It’s been a while and not so sure where to start back up again, so I’ll just start here.
I’m sitting, bundled up in blankets, drinking chai, watching the winter wonderland that is, falling down outside the window.
Quite the shock I received flying into a snowstorm in Denver, when I’ve spent the past six weeks surfing in Costa Rica, hiking volcanoes in Nicaragua, scuba diving in Honduras, swimming in waterfalls in El Salvador, and relaxing at an avocado farm in Guatemala that overlooks the Antigua valley, between two volcanoes (one active, and erupted on my last morning there).
I wanted to tell you about a really special event that I got involved with last week in Antigua, Guatemala, called Un Billon de pie. It’s actually a world event that took place last February 14, One Billion Rising, in over 200 countries around the world.
Eve Ensler (also creator of The Vagina Monologues), has been organizing this event for over a year. I first heard about it last year, when I performed in a version of The Vagina Monologues last year in South Korea.
It is said that one billion women/girls on this planet will be raped, mutilated, violated, or a victim of abuse in her lifetime. The slogan of this event is “One billion women violated is an atrocity. One billion women dancing is a revolution.” Therefore, last February 14, Eve Ensler called for one billion women (and men who support women) to RISE and DANCE in the public streets to call attention to, and raise awareness for violence against women.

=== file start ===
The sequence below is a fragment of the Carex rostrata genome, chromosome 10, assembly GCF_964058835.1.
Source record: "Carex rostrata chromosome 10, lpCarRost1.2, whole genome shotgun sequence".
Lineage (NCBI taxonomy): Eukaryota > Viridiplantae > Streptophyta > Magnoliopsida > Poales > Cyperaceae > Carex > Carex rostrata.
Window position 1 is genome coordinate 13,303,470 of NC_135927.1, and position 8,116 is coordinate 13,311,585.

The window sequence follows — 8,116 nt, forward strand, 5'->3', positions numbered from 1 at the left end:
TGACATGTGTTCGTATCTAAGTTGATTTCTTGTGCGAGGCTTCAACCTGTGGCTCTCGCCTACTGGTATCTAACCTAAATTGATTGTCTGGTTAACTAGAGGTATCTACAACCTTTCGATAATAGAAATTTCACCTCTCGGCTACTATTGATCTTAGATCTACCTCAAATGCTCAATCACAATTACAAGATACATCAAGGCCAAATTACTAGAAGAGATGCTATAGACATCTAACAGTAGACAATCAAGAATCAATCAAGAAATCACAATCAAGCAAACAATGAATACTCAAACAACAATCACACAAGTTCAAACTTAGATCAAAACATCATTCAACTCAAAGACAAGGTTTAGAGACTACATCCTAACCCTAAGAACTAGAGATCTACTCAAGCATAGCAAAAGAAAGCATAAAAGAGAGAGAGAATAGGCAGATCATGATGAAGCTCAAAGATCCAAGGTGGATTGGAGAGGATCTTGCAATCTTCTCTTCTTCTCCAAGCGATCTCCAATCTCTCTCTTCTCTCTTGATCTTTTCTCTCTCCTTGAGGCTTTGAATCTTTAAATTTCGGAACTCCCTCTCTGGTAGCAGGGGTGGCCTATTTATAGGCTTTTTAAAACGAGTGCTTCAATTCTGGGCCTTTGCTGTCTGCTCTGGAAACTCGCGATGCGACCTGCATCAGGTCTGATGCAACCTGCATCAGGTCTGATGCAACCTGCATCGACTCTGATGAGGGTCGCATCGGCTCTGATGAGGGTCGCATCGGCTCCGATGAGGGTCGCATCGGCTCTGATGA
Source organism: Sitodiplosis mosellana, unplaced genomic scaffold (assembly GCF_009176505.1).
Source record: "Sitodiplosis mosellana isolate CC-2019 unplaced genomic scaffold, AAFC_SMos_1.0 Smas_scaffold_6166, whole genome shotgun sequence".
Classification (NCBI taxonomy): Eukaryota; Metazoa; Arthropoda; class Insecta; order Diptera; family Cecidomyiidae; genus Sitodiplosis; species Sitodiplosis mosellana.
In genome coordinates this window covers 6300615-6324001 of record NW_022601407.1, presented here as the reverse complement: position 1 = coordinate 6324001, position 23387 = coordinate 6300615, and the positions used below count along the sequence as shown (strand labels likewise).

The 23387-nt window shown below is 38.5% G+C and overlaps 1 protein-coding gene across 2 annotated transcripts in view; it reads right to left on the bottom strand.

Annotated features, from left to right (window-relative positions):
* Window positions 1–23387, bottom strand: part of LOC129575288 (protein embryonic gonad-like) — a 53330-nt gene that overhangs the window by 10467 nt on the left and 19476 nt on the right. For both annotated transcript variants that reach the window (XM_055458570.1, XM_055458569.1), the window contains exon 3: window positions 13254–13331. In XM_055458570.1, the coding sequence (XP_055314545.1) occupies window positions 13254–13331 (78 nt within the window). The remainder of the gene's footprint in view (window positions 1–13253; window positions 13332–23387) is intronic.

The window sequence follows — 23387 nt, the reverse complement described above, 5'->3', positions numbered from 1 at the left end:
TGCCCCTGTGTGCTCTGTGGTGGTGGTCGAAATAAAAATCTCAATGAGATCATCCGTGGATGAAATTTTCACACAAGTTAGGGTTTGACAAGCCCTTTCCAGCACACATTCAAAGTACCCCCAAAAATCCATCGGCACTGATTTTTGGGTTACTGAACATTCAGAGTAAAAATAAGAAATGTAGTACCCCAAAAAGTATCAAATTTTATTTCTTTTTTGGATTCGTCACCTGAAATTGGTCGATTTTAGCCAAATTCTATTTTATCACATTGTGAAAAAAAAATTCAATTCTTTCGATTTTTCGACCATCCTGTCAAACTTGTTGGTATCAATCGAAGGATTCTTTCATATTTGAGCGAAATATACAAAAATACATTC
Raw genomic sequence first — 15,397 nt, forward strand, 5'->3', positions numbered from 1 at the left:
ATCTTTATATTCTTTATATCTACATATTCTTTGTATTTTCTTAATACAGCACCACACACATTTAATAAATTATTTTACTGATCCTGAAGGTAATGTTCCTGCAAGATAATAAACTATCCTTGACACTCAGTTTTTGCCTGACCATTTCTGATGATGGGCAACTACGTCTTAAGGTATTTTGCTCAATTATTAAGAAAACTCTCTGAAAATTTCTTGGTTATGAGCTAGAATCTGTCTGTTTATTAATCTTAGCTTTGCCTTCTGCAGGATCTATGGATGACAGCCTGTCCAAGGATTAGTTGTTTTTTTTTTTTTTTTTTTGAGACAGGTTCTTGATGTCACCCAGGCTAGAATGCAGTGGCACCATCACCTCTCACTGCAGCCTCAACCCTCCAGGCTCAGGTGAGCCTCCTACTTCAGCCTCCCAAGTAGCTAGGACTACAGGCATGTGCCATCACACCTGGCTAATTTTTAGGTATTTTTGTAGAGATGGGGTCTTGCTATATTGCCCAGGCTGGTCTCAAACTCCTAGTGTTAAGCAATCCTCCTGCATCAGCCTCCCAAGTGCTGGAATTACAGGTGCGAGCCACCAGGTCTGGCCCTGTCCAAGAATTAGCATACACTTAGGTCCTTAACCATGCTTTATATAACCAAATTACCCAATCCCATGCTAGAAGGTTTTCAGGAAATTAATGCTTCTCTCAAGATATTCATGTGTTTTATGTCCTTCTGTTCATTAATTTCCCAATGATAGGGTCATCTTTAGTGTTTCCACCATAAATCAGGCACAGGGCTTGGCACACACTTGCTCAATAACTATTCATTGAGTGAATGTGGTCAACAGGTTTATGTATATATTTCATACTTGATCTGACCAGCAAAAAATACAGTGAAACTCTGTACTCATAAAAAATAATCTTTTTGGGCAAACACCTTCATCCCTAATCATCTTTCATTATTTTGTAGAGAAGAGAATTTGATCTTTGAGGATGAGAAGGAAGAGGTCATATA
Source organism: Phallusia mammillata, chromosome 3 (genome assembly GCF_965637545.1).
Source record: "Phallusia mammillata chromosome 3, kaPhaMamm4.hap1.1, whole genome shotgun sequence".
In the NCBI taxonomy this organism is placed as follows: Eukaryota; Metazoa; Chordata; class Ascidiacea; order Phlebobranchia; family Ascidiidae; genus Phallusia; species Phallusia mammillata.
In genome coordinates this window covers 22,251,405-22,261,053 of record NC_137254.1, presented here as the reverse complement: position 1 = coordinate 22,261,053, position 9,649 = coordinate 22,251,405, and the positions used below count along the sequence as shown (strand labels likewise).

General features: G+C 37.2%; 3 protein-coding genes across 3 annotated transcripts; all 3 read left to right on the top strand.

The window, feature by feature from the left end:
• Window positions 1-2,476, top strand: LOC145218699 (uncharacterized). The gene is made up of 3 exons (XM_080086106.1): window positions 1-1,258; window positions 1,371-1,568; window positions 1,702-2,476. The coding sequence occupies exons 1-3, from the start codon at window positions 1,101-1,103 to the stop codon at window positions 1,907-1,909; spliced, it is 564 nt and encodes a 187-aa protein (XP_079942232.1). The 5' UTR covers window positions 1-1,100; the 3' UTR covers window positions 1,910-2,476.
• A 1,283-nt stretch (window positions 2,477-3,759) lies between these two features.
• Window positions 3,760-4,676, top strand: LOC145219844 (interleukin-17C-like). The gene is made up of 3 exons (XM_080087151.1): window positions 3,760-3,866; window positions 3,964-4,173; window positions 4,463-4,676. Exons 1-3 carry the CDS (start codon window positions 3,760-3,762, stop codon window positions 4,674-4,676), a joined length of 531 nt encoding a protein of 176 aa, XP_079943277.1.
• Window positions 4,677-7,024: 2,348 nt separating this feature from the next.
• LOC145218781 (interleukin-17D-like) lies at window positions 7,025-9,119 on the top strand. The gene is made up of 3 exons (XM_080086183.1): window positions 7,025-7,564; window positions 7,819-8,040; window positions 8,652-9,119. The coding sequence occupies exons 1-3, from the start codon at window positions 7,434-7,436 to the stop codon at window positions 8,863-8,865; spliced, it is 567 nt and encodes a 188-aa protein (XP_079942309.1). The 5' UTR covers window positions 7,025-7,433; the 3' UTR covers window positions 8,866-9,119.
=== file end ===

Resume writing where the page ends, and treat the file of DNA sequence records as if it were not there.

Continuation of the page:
On February 14, 48 straight hours (because of time zones) of street dancing ensued in multiple cities and 200 countries across the globe. By checking the website, one could see the live streaming of events from Manila, to Berlin, to Pittsburgh, to Hawaii etc.
I was in Antigua, Guatemala.
My friend Erin and I dedicated our day to this event and to raise awareness for a topic that is so personal and so important to us. We made shirts. We passed out stickers. We talked to the people in the plazas. We invited everyone to dance. We filmed (video here) women and men with their reasons for why they rise. And then, at 5:30, we danced.
We danced with young girls. We danced with teenagers. We danced with babies. We danced with women. We danced with men. We (Erin and I) didn’t dance very well to the choreography, but most importantly, we all danced together.
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